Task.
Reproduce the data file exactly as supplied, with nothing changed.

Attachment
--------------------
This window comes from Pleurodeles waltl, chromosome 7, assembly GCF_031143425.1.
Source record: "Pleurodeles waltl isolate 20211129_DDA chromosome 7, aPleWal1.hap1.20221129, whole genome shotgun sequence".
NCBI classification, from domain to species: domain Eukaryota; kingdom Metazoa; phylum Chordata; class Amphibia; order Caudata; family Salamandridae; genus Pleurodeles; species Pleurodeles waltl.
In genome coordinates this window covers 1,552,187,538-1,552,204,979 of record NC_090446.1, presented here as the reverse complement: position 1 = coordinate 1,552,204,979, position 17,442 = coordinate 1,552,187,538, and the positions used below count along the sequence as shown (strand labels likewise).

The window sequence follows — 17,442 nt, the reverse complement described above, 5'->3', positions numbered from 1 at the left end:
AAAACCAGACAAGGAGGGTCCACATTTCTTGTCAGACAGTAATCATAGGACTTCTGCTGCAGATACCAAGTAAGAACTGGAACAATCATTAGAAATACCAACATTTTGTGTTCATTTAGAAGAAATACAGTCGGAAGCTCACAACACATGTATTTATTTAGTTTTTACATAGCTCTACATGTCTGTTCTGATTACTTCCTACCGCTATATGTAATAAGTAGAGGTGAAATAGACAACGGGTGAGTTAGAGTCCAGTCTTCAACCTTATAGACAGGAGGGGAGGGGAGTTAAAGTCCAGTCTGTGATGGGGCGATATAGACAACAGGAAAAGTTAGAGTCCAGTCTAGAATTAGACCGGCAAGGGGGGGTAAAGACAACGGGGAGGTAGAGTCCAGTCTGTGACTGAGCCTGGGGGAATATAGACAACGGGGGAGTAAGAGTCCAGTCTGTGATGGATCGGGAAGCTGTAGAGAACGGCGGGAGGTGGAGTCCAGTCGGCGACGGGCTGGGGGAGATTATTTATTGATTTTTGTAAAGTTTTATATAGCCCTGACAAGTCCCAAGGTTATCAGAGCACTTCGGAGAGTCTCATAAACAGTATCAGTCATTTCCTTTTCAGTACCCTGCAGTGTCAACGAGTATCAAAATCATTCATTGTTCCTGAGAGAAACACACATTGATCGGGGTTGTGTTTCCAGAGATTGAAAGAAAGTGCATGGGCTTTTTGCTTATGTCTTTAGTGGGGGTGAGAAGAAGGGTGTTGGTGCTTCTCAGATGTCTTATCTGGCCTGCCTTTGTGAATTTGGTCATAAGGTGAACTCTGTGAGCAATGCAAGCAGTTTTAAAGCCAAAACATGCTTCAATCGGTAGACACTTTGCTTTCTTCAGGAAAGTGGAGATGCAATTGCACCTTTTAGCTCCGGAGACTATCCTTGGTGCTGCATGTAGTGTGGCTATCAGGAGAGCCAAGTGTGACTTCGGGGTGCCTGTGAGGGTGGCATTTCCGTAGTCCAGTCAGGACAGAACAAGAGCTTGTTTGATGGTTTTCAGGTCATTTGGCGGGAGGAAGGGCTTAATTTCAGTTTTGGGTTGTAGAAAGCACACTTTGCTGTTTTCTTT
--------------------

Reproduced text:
This window comes from Pleurodeles waltl, chromosome 7, assembly GCF_031143425.1.
Source record: "Pleurodeles waltl isolate 20211129_DDA chromosome 7, aPleWal1.hap1.20221129, whole genome shotgun sequence".
NCBI classification, from domain to species: domain Eukaryota; kingdom Metazoa; phylum Chordata; class Amphibia; order Caudata; family Salamandridae; genus Pleurodeles; species Pleurodeles waltl.
In genome coordinates this window covers 1,552,187,538-1,552,204,979 of record NC_090446.1, presented here as the reverse complement: position 1 = coordinate 1,552,204,979, position 17,442 = coordinate 1,552,187,538, and the positions used below count along the sequence as shown (strand labels likewise).

The window sequence follows — 17,442 nt, the reverse complement described above, 5'->3', positions numbered from 1 at the left end:
AAAACCAGACAAGGAGGGTCCACATTTCTTGTCAGACAGTAATCATAGGACTTCTGCTGCAGATACCAAGTAAGAACTGGAACAATCATTAGAAATACCAACATTTTGTGTTCATTTAGAAGAAATACAGTCGGAAGCTCACAACACATGTATTTATTTAGTTTTTACATAGCTCTACATGTCTGTTCTGATTACTTCCTACCGCTATATGTAATAAGTAGAGGTGAAATAGACAACGGGTGAGTTAGAGTCCAGTCTTCAACCTTATAGACAGGAGGGGAGGGGAGTTAAAGTCCAGTCTGTGATGGGGCGATATAGACAACAGGAAAAGTTAGAGTCCAGTCTAGAATTAGACCGGCAAGGGGGGGTAAAGACAACGGGGAGGTAGAGTCCAGTCTGTGACTGAGCCTGGGGGAATATAGACAACGGGGGAGTAAGAGTCCAGTCTGTGATGGATCGGGAAGCTGTAGAGAACGGCGGGAGGTGGAGTCCAGTCGGCGACGGGCTGGGGGAGATTATTTATTGATTTTTGTAAAGTTTTATATAGCCCTGACAAGTCCCAAGGTTATCAGAGCACTTCGGAGAGTCTCATAAACAGTATCAGTCATTTCCTTTTCAGTACCCTGCAGTGTCAACGAGTATCAAAATCATTCATTGTTCCTGAGAGAAACACACATTGATCGGGGTTGTGTTTCCAGAGATTGAAAGAAAGTGCATGGGCTTTTTGCTTATGTCTTTAGTGGGGGTGAGAAGAAGGGTGTTGGTGCTTCTCAGATGTCTTATCTGGCCTGCCTTTGTGAATTTGGTCATAAGGTGAACTCTGTGAGCAATGCAAGCAGTTTTAAAGCCAAAACATGCTTCAATCGGTAGACACTTTGCTTTCTTCAGGAAAGTGGAGATGCAATTGCACCTTTTAGCTCCGGAGACTATCCTTGGTGCTGCATGTAGTGTGGCTATCAGGAGAGCCAAGTGTGACTTCGGGGTGCCTGTGAGGGTGGCATTTCCGTAGTCCAGTCAGGACAGAACAAGAGCTTGTTTGATGGTTTTCAGGTCATTTGGCGGGAGGAAGGGCTTAATTTCAGTTTTGGGTTGTAGAAAGCACACTTTGCTGTTTTCTTT